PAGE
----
Ursus americanus luteolus
Louisiana black bear sow on Avery Island, Louisiana (Pam McIlhenny)
Accepted scientific name: Ursus americanus luteolus (Edward Griffith, 1821)
Description: When contrasted with other black bears the Louisiana black bear has a longer and narrower skull and proportionately larger molar teeth. They have brown muzzles and typically long black hair, with some having white chest patches. Weight ranges between 90 to 180 kg for males and 55 to 90 kg for females.
Range: The historic range of the bear included all of Louisiana and parts of Texas and Mississippi. Three subpopulations remain in Louisiana. These are in the Tenas River Basin in the north, the Upper Atchafalaya River Basin in the centre, and the Lower Atchafalaya River Basin in the south of the state. Additionally black bear sightings are on the rise in Mississippi, especially in the delta. Bear restoration projects are providing hope that breeding populations may return to the state and numbers and distribution are increasing in all three range states.
Habitat: Found mainly in forest areas, particularly bottomland and other hardwood areas.
Status: The Louisiana black bear is the only subspecies of the American black bear which is listed as “Threatened” in the U.S. Endangered Species List (as at November 2012). It was first listed as such by the U.S. Fish and Wildlife Service in the Federal Register on January 7, 1992. As of 2013 it was estimated that there were around 500 black bears in Louisiana.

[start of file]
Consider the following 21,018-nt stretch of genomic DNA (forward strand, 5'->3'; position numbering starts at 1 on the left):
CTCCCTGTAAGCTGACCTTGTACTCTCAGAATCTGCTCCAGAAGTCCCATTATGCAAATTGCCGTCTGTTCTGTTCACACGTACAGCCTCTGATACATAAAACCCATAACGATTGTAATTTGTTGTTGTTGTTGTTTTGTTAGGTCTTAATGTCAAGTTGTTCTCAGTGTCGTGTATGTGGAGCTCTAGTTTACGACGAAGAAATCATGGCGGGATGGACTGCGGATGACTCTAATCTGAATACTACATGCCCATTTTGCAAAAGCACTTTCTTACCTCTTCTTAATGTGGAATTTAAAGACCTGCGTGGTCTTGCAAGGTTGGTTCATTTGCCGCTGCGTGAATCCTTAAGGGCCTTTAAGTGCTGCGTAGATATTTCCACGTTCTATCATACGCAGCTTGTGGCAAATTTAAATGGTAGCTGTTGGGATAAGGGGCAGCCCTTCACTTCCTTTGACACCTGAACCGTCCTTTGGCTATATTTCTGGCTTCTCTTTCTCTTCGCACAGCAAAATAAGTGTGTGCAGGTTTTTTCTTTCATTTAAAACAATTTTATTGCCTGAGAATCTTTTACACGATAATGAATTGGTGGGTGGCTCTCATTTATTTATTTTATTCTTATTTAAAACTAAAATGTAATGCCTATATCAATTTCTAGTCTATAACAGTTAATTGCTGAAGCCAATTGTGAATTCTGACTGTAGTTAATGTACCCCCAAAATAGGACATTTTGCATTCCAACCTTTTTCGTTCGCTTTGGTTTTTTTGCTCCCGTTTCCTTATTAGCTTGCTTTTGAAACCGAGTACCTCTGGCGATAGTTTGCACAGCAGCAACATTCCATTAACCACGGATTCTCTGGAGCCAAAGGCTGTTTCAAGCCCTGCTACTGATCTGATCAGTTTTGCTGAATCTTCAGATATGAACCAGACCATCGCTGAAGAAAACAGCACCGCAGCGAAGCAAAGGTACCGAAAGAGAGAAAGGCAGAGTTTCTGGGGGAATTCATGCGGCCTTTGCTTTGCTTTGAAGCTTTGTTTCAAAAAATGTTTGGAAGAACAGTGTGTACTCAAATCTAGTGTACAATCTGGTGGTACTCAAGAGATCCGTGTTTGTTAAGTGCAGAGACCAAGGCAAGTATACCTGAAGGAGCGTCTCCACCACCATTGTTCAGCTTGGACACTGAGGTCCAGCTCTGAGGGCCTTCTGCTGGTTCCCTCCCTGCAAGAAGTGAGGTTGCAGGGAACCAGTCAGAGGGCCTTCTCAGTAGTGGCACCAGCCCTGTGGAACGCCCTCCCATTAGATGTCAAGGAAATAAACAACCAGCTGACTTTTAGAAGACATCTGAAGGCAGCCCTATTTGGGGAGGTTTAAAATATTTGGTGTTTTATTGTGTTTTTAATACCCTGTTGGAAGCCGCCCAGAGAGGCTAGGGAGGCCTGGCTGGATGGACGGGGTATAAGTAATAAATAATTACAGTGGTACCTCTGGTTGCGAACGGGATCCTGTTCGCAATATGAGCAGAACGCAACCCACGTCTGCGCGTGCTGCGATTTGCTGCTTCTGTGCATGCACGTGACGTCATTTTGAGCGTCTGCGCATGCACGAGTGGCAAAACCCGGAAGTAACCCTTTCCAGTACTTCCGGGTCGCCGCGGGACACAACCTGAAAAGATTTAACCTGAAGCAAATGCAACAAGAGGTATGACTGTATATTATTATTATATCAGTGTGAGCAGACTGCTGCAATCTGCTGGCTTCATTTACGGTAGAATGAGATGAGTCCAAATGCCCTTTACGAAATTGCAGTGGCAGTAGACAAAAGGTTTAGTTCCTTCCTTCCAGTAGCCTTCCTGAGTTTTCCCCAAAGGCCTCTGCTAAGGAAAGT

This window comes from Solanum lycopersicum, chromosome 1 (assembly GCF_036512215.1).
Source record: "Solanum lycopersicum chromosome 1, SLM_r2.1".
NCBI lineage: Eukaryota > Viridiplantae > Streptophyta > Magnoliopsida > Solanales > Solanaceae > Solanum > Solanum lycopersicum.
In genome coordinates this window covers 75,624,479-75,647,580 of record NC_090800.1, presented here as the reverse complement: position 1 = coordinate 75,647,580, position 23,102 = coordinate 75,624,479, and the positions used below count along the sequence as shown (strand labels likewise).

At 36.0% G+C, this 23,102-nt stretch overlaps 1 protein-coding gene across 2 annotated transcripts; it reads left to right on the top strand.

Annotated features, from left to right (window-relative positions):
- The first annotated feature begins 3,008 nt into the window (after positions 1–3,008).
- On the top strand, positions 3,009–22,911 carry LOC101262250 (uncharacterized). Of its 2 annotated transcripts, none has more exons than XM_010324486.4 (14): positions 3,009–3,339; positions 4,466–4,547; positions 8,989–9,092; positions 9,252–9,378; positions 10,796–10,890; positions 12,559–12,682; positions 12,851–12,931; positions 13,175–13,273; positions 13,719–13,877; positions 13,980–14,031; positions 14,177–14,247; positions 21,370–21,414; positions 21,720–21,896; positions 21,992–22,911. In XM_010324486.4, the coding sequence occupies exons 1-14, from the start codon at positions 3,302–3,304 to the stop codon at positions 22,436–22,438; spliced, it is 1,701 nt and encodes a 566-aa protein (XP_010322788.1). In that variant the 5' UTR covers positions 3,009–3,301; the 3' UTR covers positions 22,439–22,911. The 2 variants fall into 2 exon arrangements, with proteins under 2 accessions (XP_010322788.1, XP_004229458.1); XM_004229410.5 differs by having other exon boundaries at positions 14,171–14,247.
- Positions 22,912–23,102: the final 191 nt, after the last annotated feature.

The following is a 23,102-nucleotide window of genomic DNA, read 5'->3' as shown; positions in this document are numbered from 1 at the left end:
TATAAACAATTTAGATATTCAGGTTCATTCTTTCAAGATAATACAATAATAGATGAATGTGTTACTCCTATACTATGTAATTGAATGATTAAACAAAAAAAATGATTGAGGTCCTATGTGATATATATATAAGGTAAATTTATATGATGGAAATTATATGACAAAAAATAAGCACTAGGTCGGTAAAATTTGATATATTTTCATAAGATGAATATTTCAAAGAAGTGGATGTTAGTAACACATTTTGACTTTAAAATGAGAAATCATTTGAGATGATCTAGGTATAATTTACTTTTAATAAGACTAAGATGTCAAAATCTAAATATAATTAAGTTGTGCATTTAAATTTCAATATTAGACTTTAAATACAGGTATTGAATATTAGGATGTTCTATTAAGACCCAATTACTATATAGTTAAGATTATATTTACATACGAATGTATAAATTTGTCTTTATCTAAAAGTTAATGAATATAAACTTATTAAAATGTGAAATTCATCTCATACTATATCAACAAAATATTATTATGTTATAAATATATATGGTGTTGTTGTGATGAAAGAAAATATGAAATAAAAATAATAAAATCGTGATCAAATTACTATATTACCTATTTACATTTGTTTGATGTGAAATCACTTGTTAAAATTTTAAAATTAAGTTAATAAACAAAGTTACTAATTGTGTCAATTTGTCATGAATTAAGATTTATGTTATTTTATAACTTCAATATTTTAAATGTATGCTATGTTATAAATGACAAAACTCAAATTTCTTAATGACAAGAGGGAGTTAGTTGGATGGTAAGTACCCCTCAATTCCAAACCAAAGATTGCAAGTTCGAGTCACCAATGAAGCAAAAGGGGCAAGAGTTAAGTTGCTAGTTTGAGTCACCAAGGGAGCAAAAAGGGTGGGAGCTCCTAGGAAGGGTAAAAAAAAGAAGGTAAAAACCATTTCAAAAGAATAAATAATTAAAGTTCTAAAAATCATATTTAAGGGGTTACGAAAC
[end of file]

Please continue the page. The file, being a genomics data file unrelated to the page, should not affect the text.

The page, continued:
Life span: Around 20 years in the wild.
Food: Omnivorous, eating nuts, acorns, fruit, berries, grasses and forbs, ants, larvae and small mammals. Will take carrion when found.
Behaviour: Whilst some females breed at three years of age most first breed at four years. Birth is in the hibernation den in late January or early February with litters ranging from one to three cubs and occasionally four. The bears often overwinter in hollow cypress trees in or along sloughs, lakes or riverbanks in bottomland hardwoods.
Threats: The main threats to the subspecies are habitat loss and fragmentation caused by the conversion of bottomland and hardwoods to agriculture. Remnant bottomland hardwoods are now protected and some marginal farmland is being replanted with hardwood trees. Conflict with humans is increasing.
Compiled largely from information supplied by the U. S. Fish & Wildlife Service.
Page created 16 August 2017